Zit Seng's Blog

A Singaporean's technology and lifestyle blog

Micro Bit for Kids

For the last two years, some students have had the opportunity to get a Micro Bit as part of a national digital maker campaign. 100,000 of these devices were rolled out in a bid to nurture a new generation of digital makers. If you haven’t got one, it’s never too late to start now.

The Micro Bit is a tiny computer circuit board designed by the BBC for use in computer education in the United Kingdom. Officially stylised as micro:bit, the device was originally announced around mid 2015, but deliveries only begain in February 2016. Singapore’s Infocomm and Media Development Authority (IMDA) embarked on the national Digital Maker Programme in 2017, and partnered the Ministry of Education to bring the Micro Bit to interested schools.

Although a very simple computer, the Micro Bit has enough sensors and input/output capabilities to use in a digital maker project. There are two on-board buttons, an accelerometer, a magnetometer, and a 5×5 array of LED lights.

Programming the Micro Bit is relatively simple. The development environment lives entirely on the web at https://makecode.microbit.org. Programs are built online, downloaded to your computer, then transferred to a USB-connected Micro Bit which behaves like a standard USB flash drive.

The Micro Bit is powered by an external battery pack, or via a Micro USB connector. It has a Cortex-M0 processor for compute, 16 KB of RAM, and built-in Bluetooth Low Energy for radio communications. There are five ring connectors that form part of a larger 25-pin edge connector. The ring connectors provide three input/output, 5V, and ground.

Some of those 25 pins on the edge connector have dual functions. Depending on how you use the Micro Bit, you can have three PWM outputs, six analog inputs, 17 GPIO pins, serial, SPI, and I2C. Like Arduino and Raspberry Pi boards, the Micro Bit has flexible interfaces to work with a variety of different external hardware.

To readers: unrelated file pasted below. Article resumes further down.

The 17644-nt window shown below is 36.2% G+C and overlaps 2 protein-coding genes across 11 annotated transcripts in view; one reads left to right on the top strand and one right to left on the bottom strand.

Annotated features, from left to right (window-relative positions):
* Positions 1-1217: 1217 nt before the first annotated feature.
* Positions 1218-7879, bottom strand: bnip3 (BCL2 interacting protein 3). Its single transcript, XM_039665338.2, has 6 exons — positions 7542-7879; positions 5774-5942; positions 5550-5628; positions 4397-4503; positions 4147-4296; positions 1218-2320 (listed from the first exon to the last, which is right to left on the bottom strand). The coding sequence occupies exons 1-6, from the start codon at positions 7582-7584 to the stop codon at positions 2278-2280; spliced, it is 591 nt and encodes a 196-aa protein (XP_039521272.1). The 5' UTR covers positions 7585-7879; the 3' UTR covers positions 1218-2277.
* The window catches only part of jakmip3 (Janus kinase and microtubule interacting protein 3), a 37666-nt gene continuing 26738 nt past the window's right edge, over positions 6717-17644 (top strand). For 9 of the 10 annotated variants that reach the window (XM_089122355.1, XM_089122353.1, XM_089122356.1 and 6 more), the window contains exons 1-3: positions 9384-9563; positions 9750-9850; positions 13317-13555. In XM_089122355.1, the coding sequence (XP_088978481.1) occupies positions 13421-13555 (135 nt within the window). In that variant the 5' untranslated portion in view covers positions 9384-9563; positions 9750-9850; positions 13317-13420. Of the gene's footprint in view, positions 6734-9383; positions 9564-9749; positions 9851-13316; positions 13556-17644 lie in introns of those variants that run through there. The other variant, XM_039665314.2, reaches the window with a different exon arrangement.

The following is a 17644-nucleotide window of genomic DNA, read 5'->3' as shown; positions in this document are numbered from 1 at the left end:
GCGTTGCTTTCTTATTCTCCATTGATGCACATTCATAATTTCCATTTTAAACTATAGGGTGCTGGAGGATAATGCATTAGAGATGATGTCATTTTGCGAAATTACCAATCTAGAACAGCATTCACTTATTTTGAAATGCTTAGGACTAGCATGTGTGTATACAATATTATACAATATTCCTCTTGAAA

Don’t worry if any of the hardware description sounds too complicated. Programming the Micro Bit is quite easy. You can choose to either use JavaScript or a block based visual programming interface. The latter is relatively straight-forward to figure out even for non-programmers. It’s as easy as Scratch, and in fact, anyone who has even some basic experience with Scratch will find the Micro Bit’s block editor instantly familiar.

More advanced programmers may want to try other language options, such as Python at https://python.microbit.org/v/1.1.

The biggest excitement, though, comes when you start interfacing the Micro Bit with other hardware. Hardware projects with the Micro Bit aren’t that difficult, and beginners can easily find plenty of tutorials on the Internet.

If you’re looking for Micro Bit hardware, a quick Google search will find you something on Lazada, or other online websites in Singapore, for about $30 to $35.

The basic kit includes the Micro Bit circuit board itself, a Micro-USB cable, a battery holder/connector, 2x AAA batteries, and some instructions.

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